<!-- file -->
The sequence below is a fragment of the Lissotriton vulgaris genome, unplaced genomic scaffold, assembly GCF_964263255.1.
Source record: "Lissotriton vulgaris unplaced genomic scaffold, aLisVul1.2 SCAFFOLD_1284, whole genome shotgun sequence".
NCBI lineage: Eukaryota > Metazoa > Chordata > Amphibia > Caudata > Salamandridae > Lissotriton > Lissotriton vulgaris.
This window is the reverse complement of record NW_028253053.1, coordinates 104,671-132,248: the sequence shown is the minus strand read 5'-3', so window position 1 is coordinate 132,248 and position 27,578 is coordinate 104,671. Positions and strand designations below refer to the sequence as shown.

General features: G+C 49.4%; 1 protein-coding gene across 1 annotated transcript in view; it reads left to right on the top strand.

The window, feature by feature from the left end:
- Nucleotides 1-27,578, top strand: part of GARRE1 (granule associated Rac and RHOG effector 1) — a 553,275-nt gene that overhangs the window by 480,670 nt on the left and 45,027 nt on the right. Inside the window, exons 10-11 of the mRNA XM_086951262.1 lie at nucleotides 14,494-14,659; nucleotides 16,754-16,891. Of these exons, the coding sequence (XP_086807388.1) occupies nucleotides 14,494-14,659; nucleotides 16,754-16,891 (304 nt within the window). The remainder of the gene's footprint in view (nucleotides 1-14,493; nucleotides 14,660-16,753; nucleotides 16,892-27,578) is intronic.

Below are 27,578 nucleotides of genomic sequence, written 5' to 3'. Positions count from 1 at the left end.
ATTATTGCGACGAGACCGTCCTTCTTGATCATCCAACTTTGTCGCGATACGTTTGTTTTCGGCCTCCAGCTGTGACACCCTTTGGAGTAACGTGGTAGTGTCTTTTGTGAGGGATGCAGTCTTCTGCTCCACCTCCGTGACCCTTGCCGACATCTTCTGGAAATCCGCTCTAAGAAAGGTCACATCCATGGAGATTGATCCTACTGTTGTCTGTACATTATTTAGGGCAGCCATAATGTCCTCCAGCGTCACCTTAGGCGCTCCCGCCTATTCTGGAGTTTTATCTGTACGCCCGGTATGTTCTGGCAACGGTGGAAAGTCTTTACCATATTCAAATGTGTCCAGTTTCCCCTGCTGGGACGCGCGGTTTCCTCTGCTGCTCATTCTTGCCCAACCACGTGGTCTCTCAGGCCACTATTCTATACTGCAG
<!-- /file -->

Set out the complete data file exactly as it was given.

The sequence below is a fragment of the Lissotriton vulgaris genome, unplaced genomic scaffold, assembly GCF_964263255.1.
Source record: "Lissotriton vulgaris unplaced genomic scaffold, aLisVul1.2 SCAFFOLD_1284, whole genome shotgun sequence".
NCBI lineage: Eukaryota > Metazoa > Chordata > Amphibia > Caudata > Salamandridae > Lissotriton > Lissotriton vulgaris.
This window is the reverse complement of record NW_028253053.1, coordinates 104,671-132,248: the sequence shown is the minus strand read 5'-3', so window position 1 is coordinate 132,248 and position 27,578 is coordinate 104,671. Positions and strand designations below refer to the sequence as shown.

General features: G+C 49.4%; 1 protein-coding gene across 1 annotated transcript in view; it reads left to right on the top strand.

The window, feature by feature from the left end:
- Nucleotides 1-27,578, top strand: part of GARRE1 (granule associated Rac and RHOG effector 1) — a 553,275-nt gene that overhangs the window by 480,670 nt on the left and 45,027 nt on the right. Inside the window, exons 10-11 of the mRNA XM_086951262.1 lie at nucleotides 14,494-14,659; nucleotides 16,754-16,891. Of these exons, the coding sequence (XP_086807388.1) occupies nucleotides 14,494-14,659; nucleotides 16,754-16,891 (304 nt within the window). The remainder of the gene's footprint in view (nucleotides 1-14,493; nucleotides 14,660-16,753; nucleotides 16,892-27,578) is intronic.

Below are 27,578 nucleotides of genomic sequence, written 5' to 3'. Positions count from 1 at the left end.
ATTATTGCGACGAGACCGTCCTTCTTGATCATCCAACTTTGTCGCGATACGTTTGTTTTCGGCCTCCAGCTGTGACACCCTTTGGAGTAACGTGGTAGTGTCTTTTGTGAGGGATGCAGTCTTCTGCTCCACCTCCGTGACCCTTGCCGACATCTTCTGGAAATCCGCTCTAAGAAAGGTCACATCCATGGAGATTGATCCTACTGTTGTCTGTACATTATTTAGGGCAGCCATAATGTCCTCCAGCGTCACCTTAGGCGCTCCCGCCTATTCTGGAGTTTTATCTGTACGCCCGGTATGTTCTGGCAACGGTGGAAAGTCTTTACCATATTCAAATGTGTCCAGTTTCCCCTGCTGGGACGCGCGGTTTCCTCTGCTGCTCATTCTTGCCCAACCACGTGGTCTCTCAGGCCACTATTCTATACTGCAG